5 – Star Trek: The Next Generation – Star Trek: The Next Generation debuted eighteen years after the original went off the air in 1969. In that twenty years there had already been four movies and a multitude of Star Trek conventions all over the world. Captain Kirk and Commander Spock were so well known that even the most ardent non-fan could tell you who they were. It goes without saying, The Next Generation had some big shoes to fill. And while it couldn’t match the iconography of the original series, it did pretty well for itself. It lasted seven seasons on the air and of course spawned its own film franchise. Like the original, the show dealt with societal as well as philosophical issues, and took the viewers on adventures throughout the galaxy. However, it was not an exact copy of the original series. The characters were all their own, and the show expanded the Star Trek ideology rather than just re-treading what had already been established. Yeah, The Next Generation can be a bit corny at times, but it’s also very entertaining and worth watching. Revisiting the series might make you ask yourself – “is Wesley Crusher really any more annoying than Counselor Troi?”
6. The Twilight Zone – The Twilight Zone is probably one of the greatest shows to ever be on television. The show is practically a showcase for early roles from some of Hollywood’s most well known actors like Robert Redford. But, of course, it’s storytelling that makes the show. The show’s creator, Rod Serling, is responsible for a great number of the stories, but there are also submissions from notable sci-fi writers like Richard Matheson and Ray Bradbury. It’s interesting to see the common themes of the show. Time travel, space exploration, mass hysteria, war, and the unfinished business death often leaves behind were all obviously on the mind of Rod Serling and many of the other writers too. Serling often found unique, and eerie ways of dealing with those issues. Like with any show, every episode is not a classic, but it’s certainly worth watching, because in this case the good far outweighs the bad.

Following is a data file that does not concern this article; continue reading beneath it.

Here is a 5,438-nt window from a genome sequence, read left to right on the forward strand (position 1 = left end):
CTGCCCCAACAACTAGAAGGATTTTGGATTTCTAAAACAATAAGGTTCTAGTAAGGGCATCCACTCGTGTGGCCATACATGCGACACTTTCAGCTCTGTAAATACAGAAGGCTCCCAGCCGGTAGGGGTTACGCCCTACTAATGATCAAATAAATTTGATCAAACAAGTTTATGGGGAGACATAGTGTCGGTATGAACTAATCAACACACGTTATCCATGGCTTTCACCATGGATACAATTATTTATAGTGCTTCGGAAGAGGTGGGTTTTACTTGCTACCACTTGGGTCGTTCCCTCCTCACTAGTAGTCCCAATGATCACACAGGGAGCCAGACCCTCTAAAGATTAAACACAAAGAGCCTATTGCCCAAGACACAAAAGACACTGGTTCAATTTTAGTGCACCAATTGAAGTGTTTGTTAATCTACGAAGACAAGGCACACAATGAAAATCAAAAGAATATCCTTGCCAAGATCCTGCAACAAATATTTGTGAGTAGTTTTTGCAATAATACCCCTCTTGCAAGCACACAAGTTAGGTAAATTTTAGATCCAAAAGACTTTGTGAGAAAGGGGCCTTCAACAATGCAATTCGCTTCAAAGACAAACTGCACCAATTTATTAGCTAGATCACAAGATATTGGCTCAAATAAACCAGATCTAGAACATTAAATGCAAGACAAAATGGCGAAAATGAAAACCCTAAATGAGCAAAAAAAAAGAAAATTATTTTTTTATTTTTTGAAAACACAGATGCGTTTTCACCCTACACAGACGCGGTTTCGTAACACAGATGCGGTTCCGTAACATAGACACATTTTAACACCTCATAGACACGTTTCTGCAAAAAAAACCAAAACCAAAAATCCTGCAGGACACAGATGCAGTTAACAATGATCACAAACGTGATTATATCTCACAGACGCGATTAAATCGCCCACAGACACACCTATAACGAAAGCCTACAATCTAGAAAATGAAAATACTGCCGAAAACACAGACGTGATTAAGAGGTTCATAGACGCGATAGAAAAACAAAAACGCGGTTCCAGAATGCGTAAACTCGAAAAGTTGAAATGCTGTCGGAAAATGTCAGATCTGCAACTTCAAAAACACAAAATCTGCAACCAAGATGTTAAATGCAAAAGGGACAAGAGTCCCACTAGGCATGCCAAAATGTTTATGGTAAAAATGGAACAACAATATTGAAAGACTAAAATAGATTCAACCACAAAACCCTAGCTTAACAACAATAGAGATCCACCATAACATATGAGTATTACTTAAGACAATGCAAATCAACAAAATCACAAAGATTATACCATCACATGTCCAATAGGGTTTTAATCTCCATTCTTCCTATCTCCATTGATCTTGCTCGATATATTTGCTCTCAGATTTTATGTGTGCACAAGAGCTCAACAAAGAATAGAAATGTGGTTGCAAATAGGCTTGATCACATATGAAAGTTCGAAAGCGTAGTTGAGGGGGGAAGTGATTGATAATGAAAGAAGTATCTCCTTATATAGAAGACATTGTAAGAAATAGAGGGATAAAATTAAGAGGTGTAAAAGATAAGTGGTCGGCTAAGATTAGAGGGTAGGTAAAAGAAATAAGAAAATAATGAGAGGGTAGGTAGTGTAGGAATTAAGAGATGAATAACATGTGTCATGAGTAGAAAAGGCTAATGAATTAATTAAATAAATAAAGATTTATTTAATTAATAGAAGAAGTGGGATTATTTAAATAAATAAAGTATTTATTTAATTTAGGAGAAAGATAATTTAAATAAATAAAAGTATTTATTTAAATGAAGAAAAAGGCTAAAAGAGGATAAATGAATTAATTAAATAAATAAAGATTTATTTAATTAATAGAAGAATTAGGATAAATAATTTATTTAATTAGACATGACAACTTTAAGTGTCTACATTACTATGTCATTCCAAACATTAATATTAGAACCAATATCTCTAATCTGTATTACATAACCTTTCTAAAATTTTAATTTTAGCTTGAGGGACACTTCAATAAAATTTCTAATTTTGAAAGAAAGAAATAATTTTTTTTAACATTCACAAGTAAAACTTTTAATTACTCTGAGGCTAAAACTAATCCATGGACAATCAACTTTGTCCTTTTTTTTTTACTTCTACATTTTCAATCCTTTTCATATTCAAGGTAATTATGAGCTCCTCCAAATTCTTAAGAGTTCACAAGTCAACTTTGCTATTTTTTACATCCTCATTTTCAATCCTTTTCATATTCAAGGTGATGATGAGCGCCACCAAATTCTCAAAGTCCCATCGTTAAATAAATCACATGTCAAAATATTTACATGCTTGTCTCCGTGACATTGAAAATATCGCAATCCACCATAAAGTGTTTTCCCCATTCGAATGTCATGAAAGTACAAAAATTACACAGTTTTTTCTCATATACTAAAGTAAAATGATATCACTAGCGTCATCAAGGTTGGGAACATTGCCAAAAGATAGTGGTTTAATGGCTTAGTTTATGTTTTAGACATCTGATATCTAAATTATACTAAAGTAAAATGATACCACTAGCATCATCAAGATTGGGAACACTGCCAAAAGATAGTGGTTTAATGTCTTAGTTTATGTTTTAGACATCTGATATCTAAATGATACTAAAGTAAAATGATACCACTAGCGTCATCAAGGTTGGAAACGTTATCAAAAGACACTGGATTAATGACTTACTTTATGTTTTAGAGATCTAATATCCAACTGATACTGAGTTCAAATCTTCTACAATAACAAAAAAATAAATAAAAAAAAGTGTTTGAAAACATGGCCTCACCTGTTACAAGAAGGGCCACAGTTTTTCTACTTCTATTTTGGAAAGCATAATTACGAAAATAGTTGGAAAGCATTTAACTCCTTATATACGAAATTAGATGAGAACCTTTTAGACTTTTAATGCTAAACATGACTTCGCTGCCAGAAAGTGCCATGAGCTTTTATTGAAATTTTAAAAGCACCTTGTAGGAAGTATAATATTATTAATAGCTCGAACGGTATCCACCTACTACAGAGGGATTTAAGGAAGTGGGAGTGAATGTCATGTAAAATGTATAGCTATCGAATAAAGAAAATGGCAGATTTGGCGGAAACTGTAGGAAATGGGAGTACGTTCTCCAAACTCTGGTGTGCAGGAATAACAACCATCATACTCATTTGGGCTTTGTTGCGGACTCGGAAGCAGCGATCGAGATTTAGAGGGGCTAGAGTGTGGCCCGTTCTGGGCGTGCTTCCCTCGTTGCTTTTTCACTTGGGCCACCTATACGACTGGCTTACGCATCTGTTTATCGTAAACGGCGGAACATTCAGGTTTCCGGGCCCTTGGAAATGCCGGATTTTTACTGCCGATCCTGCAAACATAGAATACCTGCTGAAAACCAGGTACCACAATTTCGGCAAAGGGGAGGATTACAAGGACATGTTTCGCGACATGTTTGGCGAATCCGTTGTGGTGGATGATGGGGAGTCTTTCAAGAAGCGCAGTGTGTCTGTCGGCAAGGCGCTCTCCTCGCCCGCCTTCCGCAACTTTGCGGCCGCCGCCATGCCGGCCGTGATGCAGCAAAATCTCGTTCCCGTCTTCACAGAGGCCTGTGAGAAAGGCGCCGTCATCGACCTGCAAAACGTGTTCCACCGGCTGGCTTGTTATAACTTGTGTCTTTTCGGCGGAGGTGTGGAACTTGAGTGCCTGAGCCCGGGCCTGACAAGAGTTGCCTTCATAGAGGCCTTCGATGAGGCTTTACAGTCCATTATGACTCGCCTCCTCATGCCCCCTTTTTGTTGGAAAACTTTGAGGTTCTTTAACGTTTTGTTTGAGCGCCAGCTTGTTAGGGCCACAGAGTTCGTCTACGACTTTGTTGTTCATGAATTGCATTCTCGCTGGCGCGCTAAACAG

7. WKRP In Cincinnati – WKRP In Cincinnati may not be the most groundbreaking show, and it might not have explored life’s deeper meanings but it was about as entertaining as sitcoms of the early 80’s got. Sadly, only the first season is available on DVD. The show has had a lot of difficulty making it to DVD due to music licensing issues. The season one DVD, unfortunately, is full of generic rock filler instead of the real songs actually used in the original airings. While this has been a source of contention amongst fans, I think the show is still worth watching. It is still funny, and missing none of the banter and situations that made the show so good in the first place. Episode of note from the first season: "Turkey's Away" – the classic Thanksgiving turkey drop promotion episode.
Honorable Mention –
Seinfeld – I didn't include Seinfeld on the regular list, though it is one of my favorite shows of all time, and I happily own all nine seasons on DVD. I think it's great to watch, but I feel like it's very much still with us in its heavy syndication run. I know you can regularly catch some of these other shows on TV, but certainly not as easily as Seinfeld. At any rate, it's still a great show and still worth owning if you are fan, but I don't quite feel it's ready for the nostalgia trip yet.Powered by Sidelines